Date of Award


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Social Work


Canada;Immigrantsand Refugees;Mental Health;Mental Illness;Middle East;Perceptions


Jill Grant



Creative Commons License

Creative Commons Attribution 4.0 International License
This work is licensed under a Creative Commons Attribution 4.0 International License.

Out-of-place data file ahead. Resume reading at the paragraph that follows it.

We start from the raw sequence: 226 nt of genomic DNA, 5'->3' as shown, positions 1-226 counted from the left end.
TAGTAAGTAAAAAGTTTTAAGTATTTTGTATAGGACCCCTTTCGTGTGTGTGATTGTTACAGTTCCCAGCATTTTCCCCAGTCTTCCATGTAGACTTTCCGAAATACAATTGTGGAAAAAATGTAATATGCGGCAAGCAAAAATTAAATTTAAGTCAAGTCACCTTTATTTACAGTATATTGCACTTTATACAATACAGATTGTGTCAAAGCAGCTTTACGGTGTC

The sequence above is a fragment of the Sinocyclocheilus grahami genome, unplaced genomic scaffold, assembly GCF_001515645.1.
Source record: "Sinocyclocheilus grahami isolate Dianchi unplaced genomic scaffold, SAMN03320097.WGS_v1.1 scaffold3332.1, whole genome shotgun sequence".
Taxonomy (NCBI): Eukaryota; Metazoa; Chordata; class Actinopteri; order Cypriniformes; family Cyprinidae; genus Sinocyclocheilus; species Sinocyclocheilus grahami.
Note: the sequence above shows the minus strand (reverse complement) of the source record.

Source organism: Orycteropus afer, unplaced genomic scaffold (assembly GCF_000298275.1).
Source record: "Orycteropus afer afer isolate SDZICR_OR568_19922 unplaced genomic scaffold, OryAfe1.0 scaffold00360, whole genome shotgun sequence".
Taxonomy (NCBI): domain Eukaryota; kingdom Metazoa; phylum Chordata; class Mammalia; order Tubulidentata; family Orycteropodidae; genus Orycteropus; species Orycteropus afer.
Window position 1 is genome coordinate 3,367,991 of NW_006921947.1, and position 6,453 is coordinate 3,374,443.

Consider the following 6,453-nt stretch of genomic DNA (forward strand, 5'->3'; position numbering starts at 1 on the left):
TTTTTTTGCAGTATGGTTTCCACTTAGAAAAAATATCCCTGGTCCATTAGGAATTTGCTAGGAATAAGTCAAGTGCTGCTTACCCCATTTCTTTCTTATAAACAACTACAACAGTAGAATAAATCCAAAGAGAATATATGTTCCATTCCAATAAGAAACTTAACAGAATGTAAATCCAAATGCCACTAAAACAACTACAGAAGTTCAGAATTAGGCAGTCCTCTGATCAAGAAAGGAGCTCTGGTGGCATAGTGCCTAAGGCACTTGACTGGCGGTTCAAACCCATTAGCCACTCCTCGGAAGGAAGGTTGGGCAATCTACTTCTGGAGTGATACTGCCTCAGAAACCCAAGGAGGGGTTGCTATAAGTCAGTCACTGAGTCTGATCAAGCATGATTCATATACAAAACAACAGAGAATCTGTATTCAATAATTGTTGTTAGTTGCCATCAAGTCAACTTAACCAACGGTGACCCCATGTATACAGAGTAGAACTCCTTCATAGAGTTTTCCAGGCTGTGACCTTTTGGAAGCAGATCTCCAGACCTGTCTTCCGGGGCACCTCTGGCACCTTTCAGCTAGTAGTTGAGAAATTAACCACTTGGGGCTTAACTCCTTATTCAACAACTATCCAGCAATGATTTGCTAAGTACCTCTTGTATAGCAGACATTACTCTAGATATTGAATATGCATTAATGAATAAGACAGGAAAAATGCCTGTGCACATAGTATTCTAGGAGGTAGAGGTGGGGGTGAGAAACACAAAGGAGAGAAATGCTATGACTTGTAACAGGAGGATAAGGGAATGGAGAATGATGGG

While the influx of Middle Eastern migrant groups continues to grow around the world, displaced Iraqis make up a significant portion of this inflow as they flee Iraq’s internal conflict and corruption, leaving behind political, economic, and environmental disparities. The 2011 National Household Survey found that Canada is home to 49,680 Iraqis, with more than 37,000 refugees who arrived between 2003 and 2018. The author conducted an exploratory qualitative research study to explain the perceptions of mental illness among Iraqi migrant groups in Ontario, Canada. Utilizing critical realism as the philosophical framework for this study, the author used a combination of theoretical frameworks that best describe the dominant views of mental illness in the West, along with the dominant views that shape perceptions of mental illness in the Middle East. The author recruited a convenience sample of 15 Iraqi participants across Ontario and interviewed them using five structured interview questions to explore how Iraqi migrants understand and perceive mental health and mental illness, their relationship with mental health service providers, and the involvement of religion in receiving mental health and mental illness support. The researcher employed content analysis analytic design to complete this study. Results from the study show that Iraqi migrants already understand mental illness, however, their understanding is aligned with the religious and cultural expectations they were raised upon in the Middle East.

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